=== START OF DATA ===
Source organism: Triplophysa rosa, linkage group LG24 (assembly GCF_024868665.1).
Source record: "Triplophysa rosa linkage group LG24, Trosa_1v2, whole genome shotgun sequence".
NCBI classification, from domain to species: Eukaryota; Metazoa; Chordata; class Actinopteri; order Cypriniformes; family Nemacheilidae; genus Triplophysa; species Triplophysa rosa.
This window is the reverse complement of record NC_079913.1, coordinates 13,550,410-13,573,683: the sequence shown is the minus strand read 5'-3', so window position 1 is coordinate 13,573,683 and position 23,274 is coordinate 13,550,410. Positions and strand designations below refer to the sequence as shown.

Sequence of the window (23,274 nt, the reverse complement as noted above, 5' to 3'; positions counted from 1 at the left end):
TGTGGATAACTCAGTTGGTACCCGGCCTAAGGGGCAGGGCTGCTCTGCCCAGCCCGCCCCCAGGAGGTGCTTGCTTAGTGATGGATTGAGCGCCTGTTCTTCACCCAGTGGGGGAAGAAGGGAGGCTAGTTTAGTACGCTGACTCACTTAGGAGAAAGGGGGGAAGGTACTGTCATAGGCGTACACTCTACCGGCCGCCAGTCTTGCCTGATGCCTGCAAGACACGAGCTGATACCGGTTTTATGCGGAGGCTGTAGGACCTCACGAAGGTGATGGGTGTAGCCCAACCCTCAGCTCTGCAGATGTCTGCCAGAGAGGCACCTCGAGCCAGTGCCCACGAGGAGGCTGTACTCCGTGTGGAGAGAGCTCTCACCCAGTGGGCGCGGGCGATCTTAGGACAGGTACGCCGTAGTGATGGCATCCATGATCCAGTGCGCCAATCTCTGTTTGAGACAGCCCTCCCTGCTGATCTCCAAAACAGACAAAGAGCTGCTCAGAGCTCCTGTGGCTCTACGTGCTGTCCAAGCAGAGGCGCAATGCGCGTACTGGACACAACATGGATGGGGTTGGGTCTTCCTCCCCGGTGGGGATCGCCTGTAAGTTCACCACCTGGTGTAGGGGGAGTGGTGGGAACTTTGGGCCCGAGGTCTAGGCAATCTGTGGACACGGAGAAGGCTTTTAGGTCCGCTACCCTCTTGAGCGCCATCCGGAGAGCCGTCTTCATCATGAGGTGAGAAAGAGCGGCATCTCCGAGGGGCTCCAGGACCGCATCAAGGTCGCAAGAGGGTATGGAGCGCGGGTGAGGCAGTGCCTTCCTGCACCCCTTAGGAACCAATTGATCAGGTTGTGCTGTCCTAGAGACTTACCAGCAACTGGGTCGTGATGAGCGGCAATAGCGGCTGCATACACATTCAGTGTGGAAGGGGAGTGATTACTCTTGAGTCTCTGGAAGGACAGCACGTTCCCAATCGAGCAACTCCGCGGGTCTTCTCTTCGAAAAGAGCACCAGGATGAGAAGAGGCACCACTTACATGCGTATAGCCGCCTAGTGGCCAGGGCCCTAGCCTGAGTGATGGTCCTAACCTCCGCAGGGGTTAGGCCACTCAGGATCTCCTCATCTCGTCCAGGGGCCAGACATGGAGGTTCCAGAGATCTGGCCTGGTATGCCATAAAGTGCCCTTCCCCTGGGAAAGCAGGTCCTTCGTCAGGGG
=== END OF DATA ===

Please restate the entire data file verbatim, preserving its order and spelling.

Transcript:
Source organism: Triplophysa rosa, linkage group LG24 (assembly GCF_024868665.1).
Source record: "Triplophysa rosa linkage group LG24, Trosa_1v2, whole genome shotgun sequence".
NCBI classification, from domain to species: Eukaryota; Metazoa; Chordata; class Actinopteri; order Cypriniformes; family Nemacheilidae; genus Triplophysa; species Triplophysa rosa.
This window is the reverse complement of record NC_079913.1, coordinates 13,550,410-13,573,683: the sequence shown is the minus strand read 5'-3', so window position 1 is coordinate 13,573,683 and position 23,274 is coordinate 13,550,410. Positions and strand designations below refer to the sequence as shown.

Sequence of the window (23,274 nt, the reverse complement as noted above, 5' to 3'; positions counted from 1 at the left end):
TGTGGATAACTCAGTTGGTACCCGGCCTAAGGGGCAGGGCTGCTCTGCCCAGCCCGCCCCCAGGAGGTGCTTGCTTAGTGATGGATTGAGCGCCTGTTCTTCACCCAGTGGGGGAAGAAGGGAGGCTAGTTTAGTACGCTGACTCACTTAGGAGAAAGGGGGGAAGGTACTGTCATAGGCGTACACTCTACCGGCCGCCAGTCTTGCCTGATGCCTGCAAGACACGAGCTGATACCGGTTTTATGCGGAGGCTGTAGGACCTCACGAAGGTGATGGGTGTAGCCCAACCCTCAGCTCTGCAGATGTCTGCCAGAGAGGCACCTCGAGCCAGTGCCCACGAGGAGGCTGTACTCCGTGTGGAGAGAGCTCTCACCCAGTGGGCGCGGGCGATCTTAGGACAGGTACGCCGTAGTGATGGCATCCATGATCCAGTGCGCCAATCTCTGTTTGAGACAGCCCTCCCTGCTGATCTCCAAAACAGACAAAGAGCTGCTCAGAGCTCCTGTGGCTCTACGTGCTGTCCAAGCAGAGGCGCAATGCGCGTACTGGACACAACATGGATGGGGTTGGGTCTTCCTCCCCGGTGGGGATCGCCTGTAAGTTCACCACCTGGTGTAGGGGGAGTGGTGGGAACTTTGGGCCCGAGGTCTAGGCAATCTGTGGACACGGAGAAGGCTTTTAGGTCCGCTACCCTCTTGAGCGCCATCCGGAGAGCCGTCTTCATCATGAGGTGAGAAAGAGCGGCATCTCCGAGGGGCTCCAGGACCGCATCAAGGTCGCAAGAGGGTATGGAGCGCGGGTGAGGCAGTGCCTTCCTGCACCCCTTAGGAACCAATTGATCAGGTTGTGCTGTCCTAGAGACTTACCAGCAACTGGGTCGTGATGAGCGGCAATAGCGGCTGCATACACATTCAGTGTGGAAGGGGAGTGATTACTCTTGAGTCTCTGGAAGGACAGCACGTTCCCAATCGAGCAACTCCGCGGGTCTTCTCTTCGAAAAGAGCACCAGGATGAGAAGAGGCACCACTTACATGCGTATAGCCGCCTAGTGGCCAGGGCCCTAGCCTGAGTGATGGTCCTAACCTCCGCAGGGGTTAGGCCACTCAGGATCTCCTCATCTCGTCCAGGGGCCAGACATGGAGGTTCCAGAGATCTGGCCTGGTATGCCATAAAGTGCCCTTCCCCTGGGAAAGCAGGTCCTTCGTCAGGGG